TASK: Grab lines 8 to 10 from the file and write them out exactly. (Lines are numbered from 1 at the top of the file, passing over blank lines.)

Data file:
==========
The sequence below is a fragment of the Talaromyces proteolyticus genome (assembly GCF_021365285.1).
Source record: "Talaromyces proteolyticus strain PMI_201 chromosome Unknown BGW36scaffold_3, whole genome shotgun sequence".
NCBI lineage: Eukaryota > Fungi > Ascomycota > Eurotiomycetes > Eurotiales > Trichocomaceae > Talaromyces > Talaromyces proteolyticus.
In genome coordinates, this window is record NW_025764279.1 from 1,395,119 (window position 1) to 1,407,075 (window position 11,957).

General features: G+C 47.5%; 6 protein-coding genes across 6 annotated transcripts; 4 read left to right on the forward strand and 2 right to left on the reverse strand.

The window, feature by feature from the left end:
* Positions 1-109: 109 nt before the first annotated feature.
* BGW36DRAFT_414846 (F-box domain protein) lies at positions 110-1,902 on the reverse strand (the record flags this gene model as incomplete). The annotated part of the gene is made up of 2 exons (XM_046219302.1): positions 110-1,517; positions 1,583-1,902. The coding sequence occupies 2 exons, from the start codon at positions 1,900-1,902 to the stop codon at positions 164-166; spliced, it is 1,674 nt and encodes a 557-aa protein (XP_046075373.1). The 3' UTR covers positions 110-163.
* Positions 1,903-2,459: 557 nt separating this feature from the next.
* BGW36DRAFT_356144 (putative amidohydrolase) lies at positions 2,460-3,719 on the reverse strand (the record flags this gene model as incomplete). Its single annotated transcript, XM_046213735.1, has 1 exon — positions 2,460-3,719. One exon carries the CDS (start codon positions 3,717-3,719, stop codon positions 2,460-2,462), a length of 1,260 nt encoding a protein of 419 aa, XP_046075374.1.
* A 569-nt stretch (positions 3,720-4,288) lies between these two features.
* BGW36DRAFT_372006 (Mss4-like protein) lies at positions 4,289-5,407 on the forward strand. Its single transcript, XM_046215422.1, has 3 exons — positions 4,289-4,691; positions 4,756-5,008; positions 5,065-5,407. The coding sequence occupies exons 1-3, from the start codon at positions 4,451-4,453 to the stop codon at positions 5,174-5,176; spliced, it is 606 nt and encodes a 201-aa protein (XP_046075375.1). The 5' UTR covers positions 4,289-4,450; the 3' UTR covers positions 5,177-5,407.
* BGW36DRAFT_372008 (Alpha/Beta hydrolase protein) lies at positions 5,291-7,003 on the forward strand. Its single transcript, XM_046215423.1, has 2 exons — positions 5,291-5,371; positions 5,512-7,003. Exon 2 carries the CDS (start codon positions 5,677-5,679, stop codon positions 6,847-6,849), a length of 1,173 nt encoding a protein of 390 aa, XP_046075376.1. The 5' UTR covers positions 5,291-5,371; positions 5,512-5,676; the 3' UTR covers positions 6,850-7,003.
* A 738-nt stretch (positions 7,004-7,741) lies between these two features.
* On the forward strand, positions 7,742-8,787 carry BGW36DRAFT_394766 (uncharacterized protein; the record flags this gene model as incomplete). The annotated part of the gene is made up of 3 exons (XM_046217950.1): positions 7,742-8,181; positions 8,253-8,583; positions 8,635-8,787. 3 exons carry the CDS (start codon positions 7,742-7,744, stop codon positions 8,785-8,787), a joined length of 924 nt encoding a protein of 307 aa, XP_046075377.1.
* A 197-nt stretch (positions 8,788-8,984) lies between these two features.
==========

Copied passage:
* BGW36DRAFT_414846 (F-box domain protein) lies at positions 110-1,902 on the reverse strand (the record flags this gene model as incomplete). The annotated part of the gene is made up of 2 exons (XM_046219302.1): positions 110-1,517; positions 1,583-1,902. The coding sequence occupies 2 exons, from the start codon at positions 1,900-1,902 to the stop codon at positions 164-166; spliced, it is 1,674 nt and encodes a 557-aa protein (XP_046075373.1). The 3' UTR covers positions 110-163.
* Positions 1,903-2,459: 557 nt separating this feature from the next.
* BGW36DRAFT_356144 (putative amidohydrolase) lies at positions 2,460-3,719 on the reverse strand (the record flags this gene model as incomplete). Its single annotated transcript, XM_046213735.1, has 1 exon — positions 2,460-3,719. One exon carries the CDS (start codon positions 3,717-3,719, stop codon positions 2,460-2,462), a length of 1,260 nt encoding a protein of 419 aa, XP_046075374.1.